How I Simplified My Finances
Some of the links in this post are from our sponsors. Read our disclosure to see how we make money.
While I’m out of town this week finalizing my Dad’s estate, please enjoy this contribution from my friend Jim Wang from Wallet Hacks.
When I was younger, I used to have four or five credit cards in my wallet to maximize credit card rewards. I knew which one to use at the gas station, which one to use at the supermarket, which one to link up to Amazon and which one was accepted at Costco. I was willing to deal with that complexity because I felt the rewards were worth it.
I could also keep them all straight in my mind because I didn’t have as much complexity in my life.
Fast-forward a few years and now that I have kids, other financial obligations and my memory isn’t as great anymore because it’s full of all this STUFF. When I was younger, I equated complexity with efficiency and effectiveness. Being optimal was the goal.
As I’ve gotten older and demands on my time and energy have increased, I’ve learned that complexity isn’t always best. It may seem like I’m getting the best rewards but it comes at the cost of having to remember which cards to use in what situation, having to review credit card statements for fraud, and having to pay them on time even if I have auto pay set up.
Mathematically optimal might not be the goal after all. 🙂
Complexity is a Huge Pain
A few years ago I went on a mission to simplify my finances as much as possible. Instead of financial efficiency, which meant getting the maximum possible rewards, I opted for time efficiency. I now spend just 15 minutes a month managing my money and I willingly give up a few dollars of rewards for a simpler money system.
Simpler not only means less time but fewer mistakes. It’s easier to juggle two bowling pins and much harder to juggle just even just one more additional pin! (try it!)
There are two ways to simplifying your finances. I’ll share what I did and then an alternative that might work better for you.
The core idea to simplifying your financial system is that simpler is easier to understand and remember. What’s easier than remembering? A picture. It speaks a thousand words!
The first step is to draw a map of what your finances look like today, I call this a financial network map. Not the sexiest name but it describes what it is perfectly – a list of your financial accounts and how they are related.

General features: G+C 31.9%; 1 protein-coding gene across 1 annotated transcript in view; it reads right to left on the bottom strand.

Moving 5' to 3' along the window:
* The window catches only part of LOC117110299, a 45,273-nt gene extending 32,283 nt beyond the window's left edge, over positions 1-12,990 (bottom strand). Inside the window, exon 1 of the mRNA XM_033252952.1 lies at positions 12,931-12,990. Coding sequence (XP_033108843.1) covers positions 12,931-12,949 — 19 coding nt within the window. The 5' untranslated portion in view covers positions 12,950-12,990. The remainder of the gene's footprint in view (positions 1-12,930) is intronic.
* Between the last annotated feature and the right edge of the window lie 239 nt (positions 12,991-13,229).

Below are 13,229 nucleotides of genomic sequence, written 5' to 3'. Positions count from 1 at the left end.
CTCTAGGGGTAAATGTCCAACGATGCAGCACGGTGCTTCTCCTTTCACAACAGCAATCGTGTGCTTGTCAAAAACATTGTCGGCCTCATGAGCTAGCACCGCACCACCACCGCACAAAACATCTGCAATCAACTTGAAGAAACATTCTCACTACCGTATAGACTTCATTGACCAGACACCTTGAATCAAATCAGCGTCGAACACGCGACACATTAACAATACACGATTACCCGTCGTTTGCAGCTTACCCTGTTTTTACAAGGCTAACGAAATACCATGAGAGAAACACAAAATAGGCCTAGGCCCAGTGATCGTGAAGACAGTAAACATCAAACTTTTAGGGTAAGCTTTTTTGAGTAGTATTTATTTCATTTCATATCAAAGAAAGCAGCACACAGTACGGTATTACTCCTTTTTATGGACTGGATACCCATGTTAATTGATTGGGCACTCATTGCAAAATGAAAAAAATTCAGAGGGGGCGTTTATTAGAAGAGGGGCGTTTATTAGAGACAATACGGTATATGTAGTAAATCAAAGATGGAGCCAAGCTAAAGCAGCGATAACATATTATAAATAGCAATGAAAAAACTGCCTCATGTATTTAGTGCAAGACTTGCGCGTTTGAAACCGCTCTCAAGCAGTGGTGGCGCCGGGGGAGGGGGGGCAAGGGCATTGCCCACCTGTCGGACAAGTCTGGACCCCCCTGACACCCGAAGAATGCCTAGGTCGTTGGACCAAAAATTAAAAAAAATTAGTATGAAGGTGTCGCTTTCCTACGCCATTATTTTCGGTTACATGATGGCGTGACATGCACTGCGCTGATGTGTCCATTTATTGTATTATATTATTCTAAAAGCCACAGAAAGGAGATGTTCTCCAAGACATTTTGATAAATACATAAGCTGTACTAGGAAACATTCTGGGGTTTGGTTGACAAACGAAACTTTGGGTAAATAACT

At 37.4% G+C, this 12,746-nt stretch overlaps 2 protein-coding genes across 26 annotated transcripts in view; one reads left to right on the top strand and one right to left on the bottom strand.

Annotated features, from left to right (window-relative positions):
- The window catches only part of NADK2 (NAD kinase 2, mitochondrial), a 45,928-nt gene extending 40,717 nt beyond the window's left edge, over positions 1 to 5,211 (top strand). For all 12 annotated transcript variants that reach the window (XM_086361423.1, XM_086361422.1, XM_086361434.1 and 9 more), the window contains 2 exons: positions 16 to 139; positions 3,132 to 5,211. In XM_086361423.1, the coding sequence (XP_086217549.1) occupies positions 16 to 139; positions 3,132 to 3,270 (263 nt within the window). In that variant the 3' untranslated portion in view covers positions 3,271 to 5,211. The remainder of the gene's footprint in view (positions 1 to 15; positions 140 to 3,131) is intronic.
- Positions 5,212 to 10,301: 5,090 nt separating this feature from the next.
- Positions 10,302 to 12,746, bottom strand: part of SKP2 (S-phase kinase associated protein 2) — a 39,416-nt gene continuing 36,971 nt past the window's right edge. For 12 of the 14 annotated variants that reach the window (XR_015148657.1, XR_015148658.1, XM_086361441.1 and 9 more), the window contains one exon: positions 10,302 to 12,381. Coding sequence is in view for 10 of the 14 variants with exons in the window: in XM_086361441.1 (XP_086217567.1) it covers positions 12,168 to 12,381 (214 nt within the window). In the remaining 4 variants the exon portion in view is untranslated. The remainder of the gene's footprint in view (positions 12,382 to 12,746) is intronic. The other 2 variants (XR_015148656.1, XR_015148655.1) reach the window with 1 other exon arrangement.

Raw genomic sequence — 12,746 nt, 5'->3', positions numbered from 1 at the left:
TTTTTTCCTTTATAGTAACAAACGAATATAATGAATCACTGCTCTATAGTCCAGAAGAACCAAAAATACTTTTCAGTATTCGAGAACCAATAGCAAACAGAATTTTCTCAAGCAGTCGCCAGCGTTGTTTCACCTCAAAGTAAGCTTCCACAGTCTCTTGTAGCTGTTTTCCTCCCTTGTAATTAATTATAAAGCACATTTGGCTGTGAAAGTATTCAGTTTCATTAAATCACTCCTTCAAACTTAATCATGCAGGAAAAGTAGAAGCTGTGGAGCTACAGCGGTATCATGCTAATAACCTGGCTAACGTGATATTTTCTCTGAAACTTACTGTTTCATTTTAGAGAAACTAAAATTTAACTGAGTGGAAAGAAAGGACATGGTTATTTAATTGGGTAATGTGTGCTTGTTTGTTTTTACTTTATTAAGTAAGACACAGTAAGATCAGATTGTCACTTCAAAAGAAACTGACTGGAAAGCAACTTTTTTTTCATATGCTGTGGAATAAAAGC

Once you’ve drawn this map, it’s time to start paring away redundant accounts. How many checking accounts do you need? How many credit cards? If two of them serve the same purpose, can you consolidate them? Your goal is to have as few accounts as possible without sacrificing the integrity of your money system.
For quite a while, I had multiple online savings accounts. I opened them to review them and chase the highest interest rates. Over time, their interest rates all settled into the same tiny miserable range and I had a few hundred dollars here, a few hundred dollars there. It was not hard to transfer the remaining funds and call the bank to close them. Five or six bank accounts quickly became just one and I don’t lose anything.
With credit cards, consolidation was a little trickier because there is a negative impact to closing a credit card. When I had two cards from the same issuer, I looked to consolidate balances into the older card.
*Related: Looking for a cheap cable alternative that carries local channels? Check out our Hulu Live review to see why they’re a great solution to cut the cord.*
This reduced the number of credit cards but kept the oldest and maintained the same total credit limit. In the case of multiple issuers, I merely stuck the card in my drawer. It was out of sight, out of mind and off this map.
This is just one approach to simplification. Another way is to draw your ideal financial system, with account labels rather than actual accounts, and then plug in your current accounts. The ones that are left over, as in not included in the map, are the ones you’ll close.
Still another tool that can help you simplify your finances if this effort seems overwhelming is Personal Capital, a free online tool that makes it easier for you to track your expenses and manage your money.
As someone who has taken the axe of de-cluttering to many aspects of my life, de-cluttering my finances was one of the best decisions I ever made. Every month, when I go to review my finances, I thank myself for having removed so much dead weight!
What’s one thing you’d like to simplify with your finances? Do you prefer to have many accounts spread out, or just a couple? How much time do you spend managing your finances each month?
Jim Wang writes about unconventional strategies and tactics to get ahead financially and in life at Wallet Hacks. Join his free newsletter and see how he’s been able to put hundreds of dollars into some readers’ pockets with his advice.
John is the founder of Frugal Rules, a dad, husband and veteran of the financial services industry whose writing has been featured in Forbes, CNBC, Yahoo Finance and more.
Passionate about helping people learn from his mistakes, John shares financial tools and tips to help you enjoy the freedom that comes from living frugally. One of his favorite tools is Personal Capital , which he used to plan for retirement and keep track of his finances in less than 15 minutes each month.
Another one of John's passions is helping people save $80 per month by axing their expensive cable subscriptions and replacing them with more affordable ones, like Hulu with Live TV.